This muzzle style allows Greyhounds to breathe safely, pant and drink water: http://www.gemgreyhounds.org/GEM-Store/kennel-muzzle/

(Males usually wear size large. Females size small.)


Tip: Please be careful to not scold a dog for indoor potty accidents or other undesirable behaviors (chewing non-pet items, etc.) caused by fear/anxiety. It compounds dogs' fears tenfold and can damage their trust in humans.

If a human is present when a dog has an accident, best to calmly rush the dog outside, then praise dog for eliminating outdoors. Otherwise, if walking into a room after the accident occurred, ignore the dog and quietly clean up the mess.

The act of chewing is a stress-reliever for dogs. If needed, provide dog-safe items for chewing. Rawhide is dangerous, potentially causing choking, intestinal blockages, etc. Nylabones are safer but very eager chewers could potentially chip/break teeth. Nylabone's "Dura-bone" in a fist shape, "souper size" is an option for Greyhounds who really need a chewing outlet.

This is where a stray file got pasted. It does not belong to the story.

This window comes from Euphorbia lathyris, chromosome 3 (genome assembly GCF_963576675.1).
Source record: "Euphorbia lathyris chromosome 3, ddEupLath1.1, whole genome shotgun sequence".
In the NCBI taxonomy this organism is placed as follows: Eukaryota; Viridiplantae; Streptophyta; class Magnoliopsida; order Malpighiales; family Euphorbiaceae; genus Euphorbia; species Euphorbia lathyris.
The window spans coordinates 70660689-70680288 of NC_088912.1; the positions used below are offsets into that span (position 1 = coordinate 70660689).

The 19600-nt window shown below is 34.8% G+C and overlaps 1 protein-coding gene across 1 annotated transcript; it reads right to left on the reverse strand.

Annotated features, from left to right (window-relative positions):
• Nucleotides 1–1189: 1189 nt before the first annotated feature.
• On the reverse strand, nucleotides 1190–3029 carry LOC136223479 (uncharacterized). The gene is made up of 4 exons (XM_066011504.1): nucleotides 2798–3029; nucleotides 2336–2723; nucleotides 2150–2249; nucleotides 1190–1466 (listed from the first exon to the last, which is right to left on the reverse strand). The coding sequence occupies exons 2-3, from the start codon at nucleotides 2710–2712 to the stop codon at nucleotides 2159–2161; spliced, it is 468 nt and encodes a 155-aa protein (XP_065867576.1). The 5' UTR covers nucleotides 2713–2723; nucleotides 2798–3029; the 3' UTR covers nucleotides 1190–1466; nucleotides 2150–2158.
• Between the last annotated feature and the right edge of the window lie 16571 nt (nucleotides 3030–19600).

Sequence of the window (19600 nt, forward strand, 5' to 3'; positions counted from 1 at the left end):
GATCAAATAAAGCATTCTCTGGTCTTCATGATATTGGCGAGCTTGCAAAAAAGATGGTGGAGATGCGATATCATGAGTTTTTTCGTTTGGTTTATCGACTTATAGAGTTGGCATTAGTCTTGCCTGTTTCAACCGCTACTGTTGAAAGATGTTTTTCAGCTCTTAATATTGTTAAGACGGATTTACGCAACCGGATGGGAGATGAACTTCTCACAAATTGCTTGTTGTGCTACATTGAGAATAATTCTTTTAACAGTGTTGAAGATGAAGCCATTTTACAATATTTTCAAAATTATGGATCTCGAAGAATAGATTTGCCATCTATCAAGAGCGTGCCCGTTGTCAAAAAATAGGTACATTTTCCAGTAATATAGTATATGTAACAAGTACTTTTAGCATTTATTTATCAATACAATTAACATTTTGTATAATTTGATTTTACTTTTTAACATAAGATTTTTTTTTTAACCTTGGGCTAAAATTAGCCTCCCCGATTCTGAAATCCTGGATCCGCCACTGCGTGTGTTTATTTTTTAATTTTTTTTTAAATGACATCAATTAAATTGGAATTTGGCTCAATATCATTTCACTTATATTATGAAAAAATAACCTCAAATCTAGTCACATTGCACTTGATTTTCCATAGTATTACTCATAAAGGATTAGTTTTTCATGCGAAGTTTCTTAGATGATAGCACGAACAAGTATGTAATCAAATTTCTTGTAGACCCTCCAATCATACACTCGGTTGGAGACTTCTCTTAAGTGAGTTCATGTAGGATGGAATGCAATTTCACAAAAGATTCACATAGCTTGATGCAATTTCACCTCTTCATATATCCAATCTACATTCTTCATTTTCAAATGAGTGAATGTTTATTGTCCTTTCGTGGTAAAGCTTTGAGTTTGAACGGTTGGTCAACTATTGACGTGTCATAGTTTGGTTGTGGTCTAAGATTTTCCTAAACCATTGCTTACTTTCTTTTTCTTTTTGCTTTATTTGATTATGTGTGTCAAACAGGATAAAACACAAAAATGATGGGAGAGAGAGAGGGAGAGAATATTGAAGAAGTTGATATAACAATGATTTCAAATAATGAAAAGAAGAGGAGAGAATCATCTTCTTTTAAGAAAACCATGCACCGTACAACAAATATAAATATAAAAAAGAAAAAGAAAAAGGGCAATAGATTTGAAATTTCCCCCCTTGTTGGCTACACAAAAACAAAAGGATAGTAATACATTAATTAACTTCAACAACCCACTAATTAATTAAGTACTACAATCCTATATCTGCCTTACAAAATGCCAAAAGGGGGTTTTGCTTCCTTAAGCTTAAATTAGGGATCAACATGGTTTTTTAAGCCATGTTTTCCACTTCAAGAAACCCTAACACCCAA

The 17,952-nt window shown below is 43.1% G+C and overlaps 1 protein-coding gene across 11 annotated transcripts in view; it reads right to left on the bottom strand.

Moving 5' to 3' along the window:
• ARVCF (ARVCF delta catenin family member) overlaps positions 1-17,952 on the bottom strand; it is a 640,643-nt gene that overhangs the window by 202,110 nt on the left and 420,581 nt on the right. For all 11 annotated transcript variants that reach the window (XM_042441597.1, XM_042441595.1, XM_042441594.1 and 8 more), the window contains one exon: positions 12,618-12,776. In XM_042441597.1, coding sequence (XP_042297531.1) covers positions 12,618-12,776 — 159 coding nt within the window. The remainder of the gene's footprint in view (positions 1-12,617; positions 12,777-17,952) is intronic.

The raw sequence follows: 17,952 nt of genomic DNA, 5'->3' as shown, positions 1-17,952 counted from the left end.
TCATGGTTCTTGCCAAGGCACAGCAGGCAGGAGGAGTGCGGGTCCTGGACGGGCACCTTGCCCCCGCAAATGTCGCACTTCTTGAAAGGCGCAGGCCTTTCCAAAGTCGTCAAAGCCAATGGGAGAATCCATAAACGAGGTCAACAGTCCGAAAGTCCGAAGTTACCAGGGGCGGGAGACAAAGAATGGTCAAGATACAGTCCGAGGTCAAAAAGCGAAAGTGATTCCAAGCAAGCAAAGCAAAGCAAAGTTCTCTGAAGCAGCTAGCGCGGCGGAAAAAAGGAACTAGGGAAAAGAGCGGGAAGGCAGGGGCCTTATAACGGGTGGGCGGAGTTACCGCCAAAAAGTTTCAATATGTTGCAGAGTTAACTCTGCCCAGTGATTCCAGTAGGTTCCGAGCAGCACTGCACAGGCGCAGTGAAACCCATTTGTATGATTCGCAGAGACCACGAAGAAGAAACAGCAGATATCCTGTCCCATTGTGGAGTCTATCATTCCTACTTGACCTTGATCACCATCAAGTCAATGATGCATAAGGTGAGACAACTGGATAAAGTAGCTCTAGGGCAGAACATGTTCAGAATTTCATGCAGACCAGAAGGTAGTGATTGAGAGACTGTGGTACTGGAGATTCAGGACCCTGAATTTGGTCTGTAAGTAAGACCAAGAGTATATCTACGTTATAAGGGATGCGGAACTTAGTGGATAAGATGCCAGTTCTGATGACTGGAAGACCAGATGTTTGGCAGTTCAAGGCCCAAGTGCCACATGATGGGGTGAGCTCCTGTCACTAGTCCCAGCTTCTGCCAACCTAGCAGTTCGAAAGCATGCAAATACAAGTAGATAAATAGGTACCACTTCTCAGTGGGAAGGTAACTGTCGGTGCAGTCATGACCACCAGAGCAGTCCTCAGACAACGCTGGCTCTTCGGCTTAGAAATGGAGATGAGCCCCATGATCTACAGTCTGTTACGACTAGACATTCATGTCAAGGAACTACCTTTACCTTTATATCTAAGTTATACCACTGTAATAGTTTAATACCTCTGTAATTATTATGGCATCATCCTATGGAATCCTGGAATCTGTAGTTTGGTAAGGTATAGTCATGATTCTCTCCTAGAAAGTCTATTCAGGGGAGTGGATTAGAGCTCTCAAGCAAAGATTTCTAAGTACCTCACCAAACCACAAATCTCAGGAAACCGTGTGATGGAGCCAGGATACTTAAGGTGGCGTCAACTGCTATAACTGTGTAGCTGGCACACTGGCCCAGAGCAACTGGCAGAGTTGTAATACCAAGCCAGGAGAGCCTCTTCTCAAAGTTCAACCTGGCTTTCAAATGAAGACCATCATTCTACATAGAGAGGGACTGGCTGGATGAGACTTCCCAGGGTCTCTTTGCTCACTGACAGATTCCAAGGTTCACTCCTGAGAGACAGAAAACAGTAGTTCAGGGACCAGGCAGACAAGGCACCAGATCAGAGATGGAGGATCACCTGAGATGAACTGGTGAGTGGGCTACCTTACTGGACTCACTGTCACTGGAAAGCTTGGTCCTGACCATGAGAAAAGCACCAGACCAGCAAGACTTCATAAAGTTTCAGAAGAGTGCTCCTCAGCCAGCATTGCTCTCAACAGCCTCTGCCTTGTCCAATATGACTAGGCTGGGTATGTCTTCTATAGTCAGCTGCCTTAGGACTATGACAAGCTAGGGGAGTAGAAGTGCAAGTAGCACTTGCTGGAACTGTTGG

A well-secured mirror that reaches floor level can help single hounds feel as if there is another dog in their presence.


Link to comment
Share on other sites

While it is true that SOME dogs simply can't live alone, I think it's a bit early to be advising someone to get a second dog.


You don't tell us how long you've had this dog, but I'm guessing maybe DAYS?


If you are truly at your wits end already, PLEASE call the adoption group and ask them what they think. There is no shame in admitting it's not a match made in heaven.


There are plenty of dogs out there who do just fine alone (and please don't even consider what would drive YOU mad if you were left alone all day. You're not a dog.). Mine is one of them. I have four cameras in my condo, and know for a fact that 98% of the time when I am not there he is sound asleep.


My first greyhound had SA, and I wasn't interested in dealing with it a second time so I made it crystal clear that it was MOST important to me that the dog I adopt be fine on his own. I let my group pick the dog, and they did a fine job!


Susan,  Hamish,  Mister Bigglesworth and Nikita Stanislav. Missing Ming, George, and Buck

Link to comment
Share on other sites

Join the conversation

You can post now and register later. If you have an account, sign in now to post with your account.

Reply to this topic...

×   Pasted as rich text.   Paste as plain text instead

  Only 75 emoji are allowed.

×   Your link has been automatically embedded.   Display as a link instead

×   Your previous content has been restored.   Clear editor

×   You cannot paste images directly. Upload or insert images from URL.

  • Create New...